TM: You mean they didn’t have any cold case units before you came in?
SC: Nope. At that point in time DNA was just starting to take off. The evidence wasn’t there to go back and look at the old cold cases, particularly the DNA-type evidence, since there was no expanded DNA-type database. Those opportunities presented themselves, so that was an idea whose time had come. I created a special group of deputy DA’s to handle old cold cases.
TM: How many cold cases have been solved since you’ve been in roughly?
SC: I wouldn’t know. You’d have to drill down and talk to the various agencies. I know that Torrance has done some. LAPD and Sheriff have done a lot.
TM: All because you started it?
SC: No. The time was right and we were willing to cooperate and work with others and these cases uniquely involved prosecutors working at the front end with law enforcement. I don’t take the credit. I just think that a lot of good things came together and we seized the opportunity.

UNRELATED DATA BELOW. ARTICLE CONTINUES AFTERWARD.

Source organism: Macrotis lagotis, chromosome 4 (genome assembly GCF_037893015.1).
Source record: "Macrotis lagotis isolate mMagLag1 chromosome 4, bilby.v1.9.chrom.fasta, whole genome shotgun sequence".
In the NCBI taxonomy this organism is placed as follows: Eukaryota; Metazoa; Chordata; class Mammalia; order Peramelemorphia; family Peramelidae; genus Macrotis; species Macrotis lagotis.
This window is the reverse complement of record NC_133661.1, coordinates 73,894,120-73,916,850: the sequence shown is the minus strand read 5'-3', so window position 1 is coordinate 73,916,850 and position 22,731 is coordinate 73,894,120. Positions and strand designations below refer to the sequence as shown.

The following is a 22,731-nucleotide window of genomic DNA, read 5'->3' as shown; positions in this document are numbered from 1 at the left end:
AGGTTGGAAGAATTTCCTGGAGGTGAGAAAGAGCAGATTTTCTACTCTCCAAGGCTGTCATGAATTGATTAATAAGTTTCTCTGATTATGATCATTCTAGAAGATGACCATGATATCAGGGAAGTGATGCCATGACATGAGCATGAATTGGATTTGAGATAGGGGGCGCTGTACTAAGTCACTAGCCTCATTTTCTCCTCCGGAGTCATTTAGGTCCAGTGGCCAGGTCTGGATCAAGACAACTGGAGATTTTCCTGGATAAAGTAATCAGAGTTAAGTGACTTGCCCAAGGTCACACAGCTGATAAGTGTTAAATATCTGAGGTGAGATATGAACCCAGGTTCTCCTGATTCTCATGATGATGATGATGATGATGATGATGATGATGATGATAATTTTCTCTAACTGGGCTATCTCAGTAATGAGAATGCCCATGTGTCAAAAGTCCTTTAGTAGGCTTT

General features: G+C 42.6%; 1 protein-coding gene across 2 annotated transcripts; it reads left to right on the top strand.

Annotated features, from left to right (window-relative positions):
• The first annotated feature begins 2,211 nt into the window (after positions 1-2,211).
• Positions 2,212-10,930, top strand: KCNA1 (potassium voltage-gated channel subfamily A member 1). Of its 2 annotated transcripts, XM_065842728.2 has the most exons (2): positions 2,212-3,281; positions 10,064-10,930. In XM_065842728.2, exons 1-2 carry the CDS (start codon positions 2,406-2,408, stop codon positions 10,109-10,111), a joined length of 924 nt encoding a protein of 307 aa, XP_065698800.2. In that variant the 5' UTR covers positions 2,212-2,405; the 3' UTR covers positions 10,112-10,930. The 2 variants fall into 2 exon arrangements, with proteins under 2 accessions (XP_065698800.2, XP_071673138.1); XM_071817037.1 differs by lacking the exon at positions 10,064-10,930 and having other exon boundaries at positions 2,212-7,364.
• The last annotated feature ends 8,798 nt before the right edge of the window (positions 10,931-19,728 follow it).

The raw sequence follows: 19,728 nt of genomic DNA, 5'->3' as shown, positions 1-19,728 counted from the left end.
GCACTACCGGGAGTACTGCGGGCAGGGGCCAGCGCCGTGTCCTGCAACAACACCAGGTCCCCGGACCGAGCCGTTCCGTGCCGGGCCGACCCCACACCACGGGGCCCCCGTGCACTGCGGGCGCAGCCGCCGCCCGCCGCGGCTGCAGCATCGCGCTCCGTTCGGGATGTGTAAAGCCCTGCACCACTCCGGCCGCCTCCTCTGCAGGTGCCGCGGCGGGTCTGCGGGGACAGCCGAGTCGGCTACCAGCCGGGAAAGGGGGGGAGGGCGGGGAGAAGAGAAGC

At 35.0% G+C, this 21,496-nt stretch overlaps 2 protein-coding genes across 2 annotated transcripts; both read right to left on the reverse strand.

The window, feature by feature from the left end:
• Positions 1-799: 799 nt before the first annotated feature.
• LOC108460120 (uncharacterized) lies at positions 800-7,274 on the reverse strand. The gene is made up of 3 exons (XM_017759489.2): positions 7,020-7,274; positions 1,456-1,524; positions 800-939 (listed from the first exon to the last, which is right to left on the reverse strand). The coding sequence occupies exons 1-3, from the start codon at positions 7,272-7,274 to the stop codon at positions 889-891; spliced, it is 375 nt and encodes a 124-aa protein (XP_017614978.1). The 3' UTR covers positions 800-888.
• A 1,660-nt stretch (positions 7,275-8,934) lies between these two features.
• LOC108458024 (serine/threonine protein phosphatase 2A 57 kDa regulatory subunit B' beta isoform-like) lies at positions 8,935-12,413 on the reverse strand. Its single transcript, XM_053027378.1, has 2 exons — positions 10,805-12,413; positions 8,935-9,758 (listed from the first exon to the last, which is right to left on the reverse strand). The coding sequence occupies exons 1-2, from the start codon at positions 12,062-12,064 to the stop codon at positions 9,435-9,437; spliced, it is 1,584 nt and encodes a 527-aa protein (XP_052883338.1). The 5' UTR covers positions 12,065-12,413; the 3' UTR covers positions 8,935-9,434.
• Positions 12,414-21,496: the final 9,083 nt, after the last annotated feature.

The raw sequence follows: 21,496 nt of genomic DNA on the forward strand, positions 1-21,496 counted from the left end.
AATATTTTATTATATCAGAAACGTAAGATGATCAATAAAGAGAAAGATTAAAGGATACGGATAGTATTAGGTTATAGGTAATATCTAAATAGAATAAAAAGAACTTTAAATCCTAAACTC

TM: What are the two biggest changes or innovations you want to bring to the Attorney General’s Office?
SC: They need a Public Integrity Division, skilled prosecutors and investigators to assist in pursuing allegations of public corruption at the state level. That same entity would be able to work with and support local district attorneys regarding local allegations of corruption.
Another is that there must be renewed emphasis on the Attorney General exercising his responsibility when it comes to Medi Cal vendor provider fraud. Read the LA Times today about the FBI breaking up that pattern of fraud that had been going on for years and years. The Attorney General’s Office has exclusive responsibility for pursuing that. I think they need to get in that game heavily and start protecting the State’s Medi Cal system from non traditional organized crime groups.
TM: What kind of job has Jerry Brown done as Attorney General?
SC: OK in some respects. In other areas I think there were areas for improvement. But I’m not running against him.
TM: Speaking of that, what do you think of your opponent’s negative ads against you?
SC: They are, of course, false, misleading. The only way she can win is to be negative because she has such a miserable record as District Attorney in San Francisco. So she has followed her consultants’ advice to go negative early to try and catch up.